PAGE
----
“From then on I did what mayors do. I became practical. I was worried about plowing the snow (we never did it quickly enough) and picking up the garbage (we automated it) and the crime rate (it could never be low enough) and parking (there was never enough of it) and on and on. There wasn’t as much time to change the world as I intended.”
Now, nearly two decades later, the ex-mayor is as worried as many of us are about the future of American democracy.
He said he has experienced both the old and new Democratic parties, the first rooted in his boyhood in West Allis, a blue-collar, industrial Milwaukee suburb that was “gritty, unionist, working class.” That contrasted with his time as mayor, when he said many of his constituents were “college educated, white collar and relatively affluent.” Today he stands on what he described as a “fault line.”
In a series of staccato sentences in his email to me, he laid out his plan for what Democrats need to do to win, and really, save the country. Here it is, verbatim.
1. The Republicans have become the de facto Fascist Party of America.
2. So, it’s more important than ever that Democrats win.
3. But they can’t win on their current path.
4. Even if their emphasis on social issues gains them big margins in major metros and college towns, that only means that they can sometimes win statewide races. Democrats cannot take back many statehouses that way, even with fair maps. It’s just a question of geography.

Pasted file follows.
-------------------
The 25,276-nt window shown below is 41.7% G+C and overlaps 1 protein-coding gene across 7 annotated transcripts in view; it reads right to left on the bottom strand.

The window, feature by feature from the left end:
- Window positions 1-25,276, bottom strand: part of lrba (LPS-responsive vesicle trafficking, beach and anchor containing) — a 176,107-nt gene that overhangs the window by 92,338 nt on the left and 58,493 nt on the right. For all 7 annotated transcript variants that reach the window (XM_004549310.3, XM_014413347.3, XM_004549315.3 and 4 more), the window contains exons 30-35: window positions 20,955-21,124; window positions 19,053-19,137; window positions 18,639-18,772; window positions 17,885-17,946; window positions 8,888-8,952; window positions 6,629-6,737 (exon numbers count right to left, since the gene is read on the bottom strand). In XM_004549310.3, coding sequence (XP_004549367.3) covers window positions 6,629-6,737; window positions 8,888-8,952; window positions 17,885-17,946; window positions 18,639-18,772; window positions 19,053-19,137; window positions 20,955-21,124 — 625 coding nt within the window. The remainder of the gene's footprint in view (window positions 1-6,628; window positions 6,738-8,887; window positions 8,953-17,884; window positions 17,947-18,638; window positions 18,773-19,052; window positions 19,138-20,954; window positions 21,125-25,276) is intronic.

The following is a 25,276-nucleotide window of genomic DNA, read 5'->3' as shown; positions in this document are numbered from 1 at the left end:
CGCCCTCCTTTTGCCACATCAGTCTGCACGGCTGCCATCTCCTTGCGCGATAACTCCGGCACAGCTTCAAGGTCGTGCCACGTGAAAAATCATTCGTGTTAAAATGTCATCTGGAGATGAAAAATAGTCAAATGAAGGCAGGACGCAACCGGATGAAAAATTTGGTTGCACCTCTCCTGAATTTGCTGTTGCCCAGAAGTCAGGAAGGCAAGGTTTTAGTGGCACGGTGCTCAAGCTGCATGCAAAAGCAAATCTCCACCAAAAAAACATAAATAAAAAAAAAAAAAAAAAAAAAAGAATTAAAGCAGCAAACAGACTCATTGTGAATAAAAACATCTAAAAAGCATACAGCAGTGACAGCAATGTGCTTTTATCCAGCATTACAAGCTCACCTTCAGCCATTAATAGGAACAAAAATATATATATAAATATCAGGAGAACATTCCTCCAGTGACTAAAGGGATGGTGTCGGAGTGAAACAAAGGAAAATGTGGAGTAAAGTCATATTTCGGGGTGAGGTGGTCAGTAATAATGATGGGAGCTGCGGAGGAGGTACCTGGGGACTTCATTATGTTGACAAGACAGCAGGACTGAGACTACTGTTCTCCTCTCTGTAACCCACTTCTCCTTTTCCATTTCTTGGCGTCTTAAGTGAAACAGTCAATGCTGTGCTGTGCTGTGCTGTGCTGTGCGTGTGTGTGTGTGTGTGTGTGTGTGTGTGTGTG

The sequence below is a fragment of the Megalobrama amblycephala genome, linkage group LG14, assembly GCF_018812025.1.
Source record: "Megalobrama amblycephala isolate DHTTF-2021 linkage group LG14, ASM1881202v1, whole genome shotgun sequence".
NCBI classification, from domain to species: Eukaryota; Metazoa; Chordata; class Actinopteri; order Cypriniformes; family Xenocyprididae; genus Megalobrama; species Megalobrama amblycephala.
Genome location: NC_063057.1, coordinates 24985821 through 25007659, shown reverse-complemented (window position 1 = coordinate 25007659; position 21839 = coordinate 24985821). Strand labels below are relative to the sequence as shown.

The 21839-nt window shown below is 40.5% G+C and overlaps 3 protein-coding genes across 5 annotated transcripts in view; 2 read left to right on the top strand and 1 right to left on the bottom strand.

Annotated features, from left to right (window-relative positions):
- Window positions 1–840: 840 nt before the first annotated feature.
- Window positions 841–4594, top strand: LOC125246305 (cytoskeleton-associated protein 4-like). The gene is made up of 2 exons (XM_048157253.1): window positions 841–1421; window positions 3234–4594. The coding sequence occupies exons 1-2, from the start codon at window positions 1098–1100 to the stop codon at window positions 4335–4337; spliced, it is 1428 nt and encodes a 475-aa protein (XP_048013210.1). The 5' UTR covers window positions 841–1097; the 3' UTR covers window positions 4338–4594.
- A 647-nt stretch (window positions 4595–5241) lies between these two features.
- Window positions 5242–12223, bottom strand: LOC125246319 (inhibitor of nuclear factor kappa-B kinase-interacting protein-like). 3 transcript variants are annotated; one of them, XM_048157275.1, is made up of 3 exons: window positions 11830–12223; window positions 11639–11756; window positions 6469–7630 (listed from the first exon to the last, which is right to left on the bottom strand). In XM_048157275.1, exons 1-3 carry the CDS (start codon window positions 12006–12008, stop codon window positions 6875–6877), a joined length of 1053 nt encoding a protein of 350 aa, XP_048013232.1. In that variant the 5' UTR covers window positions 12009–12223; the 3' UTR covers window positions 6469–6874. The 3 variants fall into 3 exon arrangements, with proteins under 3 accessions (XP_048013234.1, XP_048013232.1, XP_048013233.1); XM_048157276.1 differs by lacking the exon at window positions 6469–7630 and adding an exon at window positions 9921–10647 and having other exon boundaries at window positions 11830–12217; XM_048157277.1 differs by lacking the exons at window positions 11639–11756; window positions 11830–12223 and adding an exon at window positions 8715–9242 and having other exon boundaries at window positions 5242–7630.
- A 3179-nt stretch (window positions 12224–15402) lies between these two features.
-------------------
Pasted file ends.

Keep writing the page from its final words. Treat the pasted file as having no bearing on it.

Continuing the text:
5. In order to win back legislatures and keep House majorities, Democrats need to reconnect with rural, small town and suburban America and with blue-collar voters. A party built around college graduates is doomed to failure in a country where two-thirds of adults don’t have a degree.
6. To do that, they must move to the center and, as Wikler points out (I had quoted state Democratic Party Chair Ben Wikler in my column), fight on ground of their choosing, which is to say economic issues. But I would also add that they need to tie their policies to traditional American values. Bill Clinton had it right: If you work hard and play by the rules, you should be able to get ahead.
7. They also need to establish a long-term majority, not just win the occasional majority and try to remake American society with slim majorities as they did with “Build Back Better” (President Joe Biden’s economic plan). Long-term majorities are also important if we are to realign the Supreme Court with where most of the country is on most issues.
8. My prescription in a nutshell: If you hear it on NPR (National Public Radio), don’t say it.
Cieslewicz has it right, I thought to myself.
Across the Democratic divide from those views are true-believer progressives. They argue, not without merit, that the threats to our climate, to social justice and to democracy require their less conciliatory approach.
In his blog pitching the book, Cieslewicz humorously cites reasons it should be banned, which, he reasons, could only promote interest and readership. His message to far right and far left? He wants help in banning it.
“Read it until you’re offended — it shouldn’t take more than a couple of chapters.”
Is Fanlund right? Is he wrong? You really won’t know until you read the book for yourself. And you can! Simply by ordering it here.